Wycombe Wanderers' visit to AFC Wimbledon was an entertaining encounter, says Luke Moore, but it was hardly a game of great quality. And what will become of their young players in this harsh financial climate?
"Modern football dictates that if any of these youngsters are indeed worth their salt they’ll be snapped up by a bigger club quicker than you can say ‘man on!’"
On Saturday, I braved the cold (and it was really cold) and made my way down to south London to watch Wycombe Wanderers' visit to AFC Wimbledon.
It marked the first time in about 15 years I had stood on the terraces at a football game, not counting the non-league games I've watched which generally have low attendances. For me, standing on the terrace at a football ground has to involve feeling like some sort of massive, singular organism, swaying back and forward, hearing a whole host of different opinions and viewpoints about players, teams and performances and of course singing all around. For those that have not experienced it, I highly recommend it; it's a vastly different experience to sitting watching a game, and for me, it's much more interesting and authentic. There are plenty of grounds in England and Europe where you can still stand on the terraces and watch a football match.
One of my earliest memories of watching football goes back to the terraced Fratton End at Fratton Park, Dads dropping their sons off down the front and going to their usual spot to stand and chat with their mates, the terrace slowly filling up, the atmosphere. All part of the football-supporting experience in the early 90s in the second tier.
Speaking of atmosphere, Wycombe took a great crowd down to Kingsmeadow, and even had a continental-style master of ceremonies organising the chants. On the continent, these MCs usually consist of a huge, topless, tattooed men with a megaphone almost intimidating his fellow fans into singing songs. I can remember FC Basel bringing a healthy crowd to Craven Cottage a few seasons back in the Europa League and having an enormous, topless Swiss chap literally walking up and down on the upper tier with a megaphone for the entirety of the game. Nothing fazed him, not the Fulham goal, the halftime whistle, the full time whistle. All that mattered was the songs and his fans. Magnificent.
Sadly, Wycombe's master of ceremonies had more than a passing resemblance to the elder son in Outnumbered, in fact, a lot of Wycombe Wanderers fans of a certain age did. Most strange. Anyway, what he lacked in physical presence he made up for in enthusiasm and the result was an excellent atmosphere, at least in the away end.
Unfortunately, the standard of football could at best be described as agricultural and the difference between football at the top level and the lower reaches of the football league is becoming more and more stark. The money is not trickling down, the best young players are being hoovered up all over the place and, with the greatest of respect to the players and with the exception of a few talents, the standard isn't great. On Saturday, the ball spent a lot of its time in the middle of crunching challenges and admiring the view across London from a great height, and while the game was an entertaining 2-2 draw, it wasn't the flowing, passing football that was the origin of the entertainment.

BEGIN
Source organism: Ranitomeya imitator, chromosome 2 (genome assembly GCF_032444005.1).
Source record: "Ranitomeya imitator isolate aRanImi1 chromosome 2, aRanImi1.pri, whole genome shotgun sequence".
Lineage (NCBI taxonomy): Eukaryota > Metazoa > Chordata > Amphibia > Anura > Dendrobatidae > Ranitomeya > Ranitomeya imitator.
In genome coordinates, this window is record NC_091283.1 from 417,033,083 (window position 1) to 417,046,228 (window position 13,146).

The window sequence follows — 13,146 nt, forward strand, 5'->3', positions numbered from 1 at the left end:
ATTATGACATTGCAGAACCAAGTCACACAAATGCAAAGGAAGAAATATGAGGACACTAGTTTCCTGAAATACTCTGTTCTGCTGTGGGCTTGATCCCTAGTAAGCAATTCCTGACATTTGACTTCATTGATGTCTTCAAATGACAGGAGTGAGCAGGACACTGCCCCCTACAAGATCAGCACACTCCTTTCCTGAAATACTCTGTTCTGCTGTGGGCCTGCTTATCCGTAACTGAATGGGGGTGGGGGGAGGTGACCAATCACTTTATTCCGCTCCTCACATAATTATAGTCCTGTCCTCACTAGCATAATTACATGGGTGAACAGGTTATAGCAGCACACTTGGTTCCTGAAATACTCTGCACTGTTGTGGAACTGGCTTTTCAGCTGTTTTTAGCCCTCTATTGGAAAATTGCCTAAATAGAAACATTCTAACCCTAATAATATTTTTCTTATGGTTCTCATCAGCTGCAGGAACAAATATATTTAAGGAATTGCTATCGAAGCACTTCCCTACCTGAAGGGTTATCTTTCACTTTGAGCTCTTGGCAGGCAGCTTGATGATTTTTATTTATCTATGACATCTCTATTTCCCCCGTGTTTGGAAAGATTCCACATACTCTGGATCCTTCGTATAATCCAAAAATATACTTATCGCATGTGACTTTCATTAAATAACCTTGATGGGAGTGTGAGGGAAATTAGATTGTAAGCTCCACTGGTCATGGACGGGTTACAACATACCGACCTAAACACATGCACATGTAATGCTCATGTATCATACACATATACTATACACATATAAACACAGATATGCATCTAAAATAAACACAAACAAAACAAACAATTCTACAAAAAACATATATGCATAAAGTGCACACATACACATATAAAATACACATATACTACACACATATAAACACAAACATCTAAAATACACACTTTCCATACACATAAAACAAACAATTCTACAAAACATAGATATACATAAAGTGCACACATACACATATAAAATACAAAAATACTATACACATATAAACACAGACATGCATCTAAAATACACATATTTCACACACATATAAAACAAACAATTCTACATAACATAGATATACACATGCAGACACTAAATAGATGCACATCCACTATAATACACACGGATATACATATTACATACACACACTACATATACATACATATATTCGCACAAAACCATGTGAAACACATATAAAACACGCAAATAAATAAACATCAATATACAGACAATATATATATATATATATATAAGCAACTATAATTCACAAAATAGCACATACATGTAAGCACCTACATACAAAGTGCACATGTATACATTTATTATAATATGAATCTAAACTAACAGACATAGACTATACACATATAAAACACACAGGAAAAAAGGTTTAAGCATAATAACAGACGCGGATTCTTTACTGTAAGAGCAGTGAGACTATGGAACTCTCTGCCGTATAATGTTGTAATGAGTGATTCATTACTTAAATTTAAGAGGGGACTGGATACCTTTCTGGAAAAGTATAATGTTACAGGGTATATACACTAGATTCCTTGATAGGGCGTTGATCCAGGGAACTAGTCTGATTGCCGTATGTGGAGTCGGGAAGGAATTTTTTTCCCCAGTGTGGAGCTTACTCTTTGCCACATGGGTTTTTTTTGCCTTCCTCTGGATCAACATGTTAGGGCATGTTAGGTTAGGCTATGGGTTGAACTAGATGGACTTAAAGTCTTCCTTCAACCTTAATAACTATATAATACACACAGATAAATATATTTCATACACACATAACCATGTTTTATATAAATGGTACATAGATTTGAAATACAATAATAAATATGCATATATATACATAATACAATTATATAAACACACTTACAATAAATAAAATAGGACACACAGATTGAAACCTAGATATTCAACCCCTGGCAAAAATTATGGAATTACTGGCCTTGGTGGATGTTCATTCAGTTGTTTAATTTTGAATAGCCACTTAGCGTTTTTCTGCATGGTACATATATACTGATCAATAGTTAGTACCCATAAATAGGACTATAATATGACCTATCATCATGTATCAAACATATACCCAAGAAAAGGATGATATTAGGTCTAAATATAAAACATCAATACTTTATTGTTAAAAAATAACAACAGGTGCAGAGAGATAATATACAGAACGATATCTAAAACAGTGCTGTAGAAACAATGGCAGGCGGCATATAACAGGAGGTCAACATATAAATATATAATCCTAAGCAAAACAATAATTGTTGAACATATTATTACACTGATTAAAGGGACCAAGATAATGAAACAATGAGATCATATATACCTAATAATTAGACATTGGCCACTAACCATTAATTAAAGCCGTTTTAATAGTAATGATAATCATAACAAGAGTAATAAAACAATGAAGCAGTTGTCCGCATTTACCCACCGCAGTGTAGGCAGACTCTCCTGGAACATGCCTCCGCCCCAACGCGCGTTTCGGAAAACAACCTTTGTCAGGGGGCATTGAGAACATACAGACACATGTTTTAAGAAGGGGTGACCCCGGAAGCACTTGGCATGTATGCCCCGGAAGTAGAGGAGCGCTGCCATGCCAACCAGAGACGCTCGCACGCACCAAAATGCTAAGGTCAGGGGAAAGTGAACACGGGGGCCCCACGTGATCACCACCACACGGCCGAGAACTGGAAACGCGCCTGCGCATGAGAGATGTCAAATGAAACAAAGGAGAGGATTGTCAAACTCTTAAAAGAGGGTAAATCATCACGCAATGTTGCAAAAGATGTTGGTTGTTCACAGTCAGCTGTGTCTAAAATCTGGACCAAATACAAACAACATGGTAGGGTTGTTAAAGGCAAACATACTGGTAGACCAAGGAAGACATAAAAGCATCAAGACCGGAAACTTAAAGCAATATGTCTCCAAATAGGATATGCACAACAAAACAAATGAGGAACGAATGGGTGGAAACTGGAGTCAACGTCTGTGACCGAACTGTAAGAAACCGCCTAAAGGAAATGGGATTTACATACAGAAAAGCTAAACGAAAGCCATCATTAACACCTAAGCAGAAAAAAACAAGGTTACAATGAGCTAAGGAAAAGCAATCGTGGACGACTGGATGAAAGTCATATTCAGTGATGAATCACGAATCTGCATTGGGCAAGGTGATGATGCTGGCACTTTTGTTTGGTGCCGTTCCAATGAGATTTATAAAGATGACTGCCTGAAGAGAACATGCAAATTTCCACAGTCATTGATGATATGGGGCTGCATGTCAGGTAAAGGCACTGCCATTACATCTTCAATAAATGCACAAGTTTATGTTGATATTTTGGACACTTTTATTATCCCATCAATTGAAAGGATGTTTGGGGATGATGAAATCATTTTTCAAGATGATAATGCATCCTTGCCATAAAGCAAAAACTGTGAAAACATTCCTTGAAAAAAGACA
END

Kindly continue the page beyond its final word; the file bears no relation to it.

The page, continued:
All that said, a few Wanderers players stood out as having a decent future ahead of them. The Bucks side scrapped their academy last summer as a result of the increased demands of EPPP and while ostensibly that's a depressing story, it's at least given a few young players their chance in the first team. Three of Wycombe's back four against Wimbledon were under 21, with full back Charles Dunne just 19 and centre half Kortney Hause only 17. Neither looked out of their depth in the cut-and-thrust, physical world of League Two football, and neither did midfielder Josh Scowen who is also still a teenager.
The Chairboys' equaliser appeared in the shape of Matt McClure who emerged from the bench to great positivity from the away crowd and it was difficult to figure out why he didn't start the game. Lithe, energetic and with a great nose for a chance, he played his role of pressing and pressurising the Wimbledon defence with aplomb and deserved his goal. And at just 21, he's another one to watch out for.
Sadly, modern football dictates that if any of these youngsters are indeed worth their salt they'll be snapped up by a bigger club quicker than you can say 'man on!' anyway. Lower league clubs will be relied upon to produce yet more for the production line, but when they're closing their academies due to financial pressures and EPPP what will become of local clubs and the kids with big dreams then?
This week's bet
I've been on an absolutely horror show of a run recently, and although Fulham were a good price to get a home win against Wigan, we soon saw why when they failed to close out the result after another decent strike from Karagounis. This week, to get us back on track I have decided to look to the fascinating world of the African Cup of Nations which starts on Saturday. Ghana are currently [7.6] to win the whole tournament, and while Ivory Coast are big favourites, the Black Stars should make it out of their group after which their price will come in and we can have a good old lay. Get on it.